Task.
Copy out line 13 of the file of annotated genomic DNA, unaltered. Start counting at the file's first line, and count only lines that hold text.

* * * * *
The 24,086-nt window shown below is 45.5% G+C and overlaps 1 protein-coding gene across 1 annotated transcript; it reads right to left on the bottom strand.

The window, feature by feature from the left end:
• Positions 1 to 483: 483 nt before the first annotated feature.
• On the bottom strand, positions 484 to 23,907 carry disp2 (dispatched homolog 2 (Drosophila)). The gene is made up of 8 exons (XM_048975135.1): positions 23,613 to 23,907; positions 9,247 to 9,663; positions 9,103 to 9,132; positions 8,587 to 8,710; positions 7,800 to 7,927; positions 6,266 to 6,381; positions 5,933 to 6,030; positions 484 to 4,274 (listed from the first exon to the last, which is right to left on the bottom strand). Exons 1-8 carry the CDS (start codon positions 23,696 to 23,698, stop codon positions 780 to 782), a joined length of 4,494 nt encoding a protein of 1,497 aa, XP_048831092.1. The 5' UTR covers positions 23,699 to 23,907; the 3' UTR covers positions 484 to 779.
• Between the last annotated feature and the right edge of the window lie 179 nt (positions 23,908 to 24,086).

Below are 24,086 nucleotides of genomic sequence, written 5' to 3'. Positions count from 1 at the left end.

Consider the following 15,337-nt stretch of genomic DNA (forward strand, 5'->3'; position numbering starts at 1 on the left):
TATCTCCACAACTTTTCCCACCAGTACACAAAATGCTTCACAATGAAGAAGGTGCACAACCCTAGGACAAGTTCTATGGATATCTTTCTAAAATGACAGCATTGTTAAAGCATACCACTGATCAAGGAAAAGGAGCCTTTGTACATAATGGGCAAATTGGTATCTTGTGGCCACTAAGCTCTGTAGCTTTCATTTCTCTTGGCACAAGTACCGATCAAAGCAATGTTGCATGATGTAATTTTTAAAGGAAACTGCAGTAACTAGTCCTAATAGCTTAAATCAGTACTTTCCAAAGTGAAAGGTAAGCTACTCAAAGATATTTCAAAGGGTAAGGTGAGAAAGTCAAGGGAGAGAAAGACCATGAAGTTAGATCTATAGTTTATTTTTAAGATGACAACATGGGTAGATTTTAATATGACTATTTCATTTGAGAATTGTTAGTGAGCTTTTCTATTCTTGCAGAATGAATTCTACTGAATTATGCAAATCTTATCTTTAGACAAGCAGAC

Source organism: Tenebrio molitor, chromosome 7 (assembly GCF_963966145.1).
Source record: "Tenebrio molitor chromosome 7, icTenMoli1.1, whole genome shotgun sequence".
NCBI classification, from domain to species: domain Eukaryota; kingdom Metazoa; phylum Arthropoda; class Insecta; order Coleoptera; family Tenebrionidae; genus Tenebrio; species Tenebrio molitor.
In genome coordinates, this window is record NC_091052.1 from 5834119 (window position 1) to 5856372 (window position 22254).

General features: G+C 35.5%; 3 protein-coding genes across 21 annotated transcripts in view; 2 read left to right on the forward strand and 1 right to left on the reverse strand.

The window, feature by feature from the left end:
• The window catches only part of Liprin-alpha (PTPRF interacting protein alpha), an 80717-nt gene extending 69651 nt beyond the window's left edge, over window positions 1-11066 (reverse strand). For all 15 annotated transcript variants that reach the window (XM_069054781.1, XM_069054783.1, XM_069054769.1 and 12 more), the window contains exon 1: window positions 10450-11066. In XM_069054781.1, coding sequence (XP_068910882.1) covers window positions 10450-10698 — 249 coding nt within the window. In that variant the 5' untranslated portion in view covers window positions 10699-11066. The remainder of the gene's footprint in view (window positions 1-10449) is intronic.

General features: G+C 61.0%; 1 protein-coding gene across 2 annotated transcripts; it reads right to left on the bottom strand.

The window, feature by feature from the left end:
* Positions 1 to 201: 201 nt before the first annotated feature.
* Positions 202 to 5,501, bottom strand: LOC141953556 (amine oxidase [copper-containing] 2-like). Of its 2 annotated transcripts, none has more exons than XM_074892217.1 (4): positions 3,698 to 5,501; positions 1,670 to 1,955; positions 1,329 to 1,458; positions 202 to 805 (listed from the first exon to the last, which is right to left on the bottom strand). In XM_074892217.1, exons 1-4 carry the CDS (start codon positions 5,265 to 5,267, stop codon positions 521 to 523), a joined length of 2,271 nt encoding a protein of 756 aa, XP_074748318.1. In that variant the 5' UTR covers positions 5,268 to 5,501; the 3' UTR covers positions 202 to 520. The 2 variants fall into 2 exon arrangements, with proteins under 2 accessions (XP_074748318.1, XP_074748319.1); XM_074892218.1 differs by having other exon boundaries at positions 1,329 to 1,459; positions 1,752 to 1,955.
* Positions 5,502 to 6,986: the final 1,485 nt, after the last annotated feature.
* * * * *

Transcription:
General features: G+C 35.5%; 3 protein-coding genes across 21 annotated transcripts in view; 2 read left to right on the forward strand and 1 right to left on the reverse strand.